Some of the people involved in endangered species cloning may have been well-meaning, but publicity was always part of the point. (ACT in particular was chronically short of capital, and developed a reputation for stunts.) Just look at the names given to these clones: Ditteaux for the Louisiana-based wildcat, CC for the domestic cat, Noah for the gaur, and so on. The master of this was Hawthorne, who first dubbed the dog-cloning effort the Missyplicity Project and then set up a company called Genetic Savings and Clone (GSC), to do gene-banking for pets and eventually to sell pet clones at a profit.
Except that the technology did not work very well. The A&M team never did clone a dog, though there was one stillbirth. And the cat was, to Hawthorne, "a disaster" in terms of public relations: she did not look like the genetic donor. In retrospect, the choice of donor was a mistake, since she was calico. This multi-color pattern is caused by the random silencing, in early development, of one of the two X-chromosomes in each cell. The result is that a clone might be black and white (like CC), or orange and white, but never a combination of the three, as the donor was.
Enter Hwang Woo-Suk
GSC eventually stopped funding Texas A&M's efforts, and began their own, without much success, though they did beyond selling a couple of cats. Meanwhile a team at Seoul National University (SNU) led by the soon-to-be-notorious Hwang Woo-Suk was working intensively on the dog problem. They had the advantage of access to animals bred for food and the preparation of a local tonic; reportedly they used 5,000 dogs in their experiments. Finally, in 2005, they succeeded in cloning an Afghan hound - after creating 1,095 embryos and transferring them, over the course of two years, into 123 surrogates, which resulted in three pregnancies, one miscarriage, one puppy that died after 22 days, and one success. (Their cute name: Snuppy, for SNU-puppy.)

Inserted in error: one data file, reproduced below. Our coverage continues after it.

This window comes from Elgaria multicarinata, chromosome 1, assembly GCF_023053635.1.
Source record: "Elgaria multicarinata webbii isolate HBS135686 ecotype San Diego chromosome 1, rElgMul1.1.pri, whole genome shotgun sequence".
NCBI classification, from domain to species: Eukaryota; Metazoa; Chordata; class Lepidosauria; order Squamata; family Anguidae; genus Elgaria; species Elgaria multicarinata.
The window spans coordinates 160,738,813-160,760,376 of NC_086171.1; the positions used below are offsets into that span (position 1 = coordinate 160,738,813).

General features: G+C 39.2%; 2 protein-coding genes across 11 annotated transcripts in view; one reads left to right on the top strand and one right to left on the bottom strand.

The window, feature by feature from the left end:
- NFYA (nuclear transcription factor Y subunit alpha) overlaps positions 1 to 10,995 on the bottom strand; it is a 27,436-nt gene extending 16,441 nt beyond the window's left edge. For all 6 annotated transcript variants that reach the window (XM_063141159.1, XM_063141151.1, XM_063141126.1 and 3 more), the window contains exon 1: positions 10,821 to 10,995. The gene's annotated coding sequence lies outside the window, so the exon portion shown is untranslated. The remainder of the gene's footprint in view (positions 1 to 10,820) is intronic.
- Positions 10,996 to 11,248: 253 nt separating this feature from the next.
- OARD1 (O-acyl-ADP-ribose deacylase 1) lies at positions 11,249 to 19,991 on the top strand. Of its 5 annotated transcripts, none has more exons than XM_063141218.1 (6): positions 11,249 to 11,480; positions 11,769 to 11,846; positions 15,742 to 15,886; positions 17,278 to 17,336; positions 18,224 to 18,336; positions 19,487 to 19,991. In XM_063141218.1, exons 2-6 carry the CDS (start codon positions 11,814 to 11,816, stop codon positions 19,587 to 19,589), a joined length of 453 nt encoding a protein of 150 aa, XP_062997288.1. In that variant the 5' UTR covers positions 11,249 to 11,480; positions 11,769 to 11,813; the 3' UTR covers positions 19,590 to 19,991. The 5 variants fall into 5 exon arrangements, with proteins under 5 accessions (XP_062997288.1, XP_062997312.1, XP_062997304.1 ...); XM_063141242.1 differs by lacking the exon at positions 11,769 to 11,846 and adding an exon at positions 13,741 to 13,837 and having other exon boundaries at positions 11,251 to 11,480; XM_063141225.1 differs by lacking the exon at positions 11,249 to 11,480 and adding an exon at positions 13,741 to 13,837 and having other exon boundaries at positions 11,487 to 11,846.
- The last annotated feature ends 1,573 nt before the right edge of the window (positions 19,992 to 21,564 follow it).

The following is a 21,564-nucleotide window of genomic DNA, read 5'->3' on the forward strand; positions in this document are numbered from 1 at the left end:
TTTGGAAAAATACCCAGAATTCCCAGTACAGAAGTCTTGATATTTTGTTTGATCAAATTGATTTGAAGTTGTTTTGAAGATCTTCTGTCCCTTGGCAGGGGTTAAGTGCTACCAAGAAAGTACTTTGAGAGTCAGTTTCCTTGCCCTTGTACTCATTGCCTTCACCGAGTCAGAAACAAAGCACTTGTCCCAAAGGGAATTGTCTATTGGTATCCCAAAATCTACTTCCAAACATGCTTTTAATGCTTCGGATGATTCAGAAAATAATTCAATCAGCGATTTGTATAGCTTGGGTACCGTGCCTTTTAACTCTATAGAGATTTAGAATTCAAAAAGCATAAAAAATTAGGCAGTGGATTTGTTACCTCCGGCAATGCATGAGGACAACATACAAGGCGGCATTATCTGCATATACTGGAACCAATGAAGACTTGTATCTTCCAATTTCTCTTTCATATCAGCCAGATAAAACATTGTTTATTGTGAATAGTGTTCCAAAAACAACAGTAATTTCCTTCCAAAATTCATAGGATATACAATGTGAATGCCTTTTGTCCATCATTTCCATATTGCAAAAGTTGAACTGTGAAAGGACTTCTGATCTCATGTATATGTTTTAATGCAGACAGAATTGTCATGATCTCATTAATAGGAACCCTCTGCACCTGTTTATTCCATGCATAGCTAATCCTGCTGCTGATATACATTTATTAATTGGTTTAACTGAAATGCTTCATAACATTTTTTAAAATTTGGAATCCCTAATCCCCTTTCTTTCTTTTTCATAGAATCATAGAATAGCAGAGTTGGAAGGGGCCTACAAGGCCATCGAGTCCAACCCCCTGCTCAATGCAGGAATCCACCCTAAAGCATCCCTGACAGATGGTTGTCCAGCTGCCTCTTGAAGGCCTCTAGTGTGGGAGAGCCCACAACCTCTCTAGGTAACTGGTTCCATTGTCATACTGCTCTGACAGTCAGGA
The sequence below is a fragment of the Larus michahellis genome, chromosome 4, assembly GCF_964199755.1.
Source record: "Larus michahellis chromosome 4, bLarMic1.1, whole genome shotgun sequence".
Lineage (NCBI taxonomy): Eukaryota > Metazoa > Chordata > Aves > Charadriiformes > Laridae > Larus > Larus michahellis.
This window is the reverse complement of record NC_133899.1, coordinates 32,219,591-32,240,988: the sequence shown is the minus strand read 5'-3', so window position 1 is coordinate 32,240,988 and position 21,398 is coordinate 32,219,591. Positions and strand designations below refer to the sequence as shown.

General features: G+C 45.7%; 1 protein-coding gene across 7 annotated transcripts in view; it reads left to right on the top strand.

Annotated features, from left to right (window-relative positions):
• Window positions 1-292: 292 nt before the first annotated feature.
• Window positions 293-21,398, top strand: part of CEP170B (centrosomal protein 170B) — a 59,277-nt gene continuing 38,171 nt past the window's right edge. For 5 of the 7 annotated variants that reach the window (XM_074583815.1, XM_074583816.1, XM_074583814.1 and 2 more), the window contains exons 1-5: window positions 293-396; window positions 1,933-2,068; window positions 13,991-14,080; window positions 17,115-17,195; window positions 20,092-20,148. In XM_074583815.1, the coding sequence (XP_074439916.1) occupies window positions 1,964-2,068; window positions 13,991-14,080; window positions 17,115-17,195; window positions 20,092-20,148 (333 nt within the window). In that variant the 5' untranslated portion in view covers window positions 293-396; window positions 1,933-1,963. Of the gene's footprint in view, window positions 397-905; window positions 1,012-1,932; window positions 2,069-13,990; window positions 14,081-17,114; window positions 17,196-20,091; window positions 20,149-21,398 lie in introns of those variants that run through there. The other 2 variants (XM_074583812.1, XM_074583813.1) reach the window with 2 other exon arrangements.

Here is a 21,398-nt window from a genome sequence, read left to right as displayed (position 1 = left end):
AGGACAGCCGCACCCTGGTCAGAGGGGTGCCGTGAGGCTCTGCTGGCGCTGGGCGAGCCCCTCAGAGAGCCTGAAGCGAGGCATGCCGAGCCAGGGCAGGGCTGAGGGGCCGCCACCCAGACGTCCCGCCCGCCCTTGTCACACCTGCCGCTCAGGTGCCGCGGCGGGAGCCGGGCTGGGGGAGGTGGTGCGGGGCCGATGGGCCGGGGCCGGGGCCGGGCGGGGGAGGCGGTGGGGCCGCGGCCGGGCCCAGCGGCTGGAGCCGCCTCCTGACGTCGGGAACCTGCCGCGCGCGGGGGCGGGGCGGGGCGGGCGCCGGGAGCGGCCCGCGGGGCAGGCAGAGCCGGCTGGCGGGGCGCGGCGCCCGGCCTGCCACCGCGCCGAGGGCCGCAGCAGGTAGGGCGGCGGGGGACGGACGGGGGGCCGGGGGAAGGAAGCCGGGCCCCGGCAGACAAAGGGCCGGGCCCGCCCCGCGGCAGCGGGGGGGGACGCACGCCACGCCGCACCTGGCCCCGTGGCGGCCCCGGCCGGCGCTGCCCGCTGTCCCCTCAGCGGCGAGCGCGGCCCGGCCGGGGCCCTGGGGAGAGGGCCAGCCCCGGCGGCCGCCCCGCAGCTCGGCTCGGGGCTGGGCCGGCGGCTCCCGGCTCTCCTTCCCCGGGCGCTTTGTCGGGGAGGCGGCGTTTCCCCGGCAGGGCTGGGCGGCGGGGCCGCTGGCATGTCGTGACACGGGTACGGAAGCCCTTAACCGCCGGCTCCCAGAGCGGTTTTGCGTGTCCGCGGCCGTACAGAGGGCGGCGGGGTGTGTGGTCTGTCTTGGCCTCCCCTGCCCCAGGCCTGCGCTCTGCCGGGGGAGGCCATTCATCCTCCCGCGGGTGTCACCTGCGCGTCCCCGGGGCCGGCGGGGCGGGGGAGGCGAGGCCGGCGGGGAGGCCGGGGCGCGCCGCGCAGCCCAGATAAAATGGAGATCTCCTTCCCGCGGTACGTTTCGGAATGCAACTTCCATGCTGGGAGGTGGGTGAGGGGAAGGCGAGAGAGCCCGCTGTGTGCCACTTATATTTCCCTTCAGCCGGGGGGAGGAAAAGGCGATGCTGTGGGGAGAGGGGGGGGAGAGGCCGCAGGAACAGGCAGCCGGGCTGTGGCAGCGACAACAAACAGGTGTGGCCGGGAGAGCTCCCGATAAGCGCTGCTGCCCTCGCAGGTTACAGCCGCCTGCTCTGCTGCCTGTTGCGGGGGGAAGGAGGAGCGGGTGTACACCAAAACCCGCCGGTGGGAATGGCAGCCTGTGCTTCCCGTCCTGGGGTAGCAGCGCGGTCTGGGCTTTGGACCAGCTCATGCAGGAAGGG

This triumph of persistence was rapidly overshadowed by the discovery that Hwang had faked some of his work on human embryonic stem cells, embezzled millions of dollars in government funds, and violated laws and ethical guidelines about acquiring women's eggs. He left SNU in disgrace; at the time of writing, he is still awaiting sentencing. In the meantime, he set up his own research establishment, and Hawthorne hired him. GSC had gone bust, but Hawthorne now headed two other companies: BioArts and Encore Pet Services. And eventually, five clones of the original Missy were born - after a decade of work, millions of dollars and who knows how many surrogates and egg donors.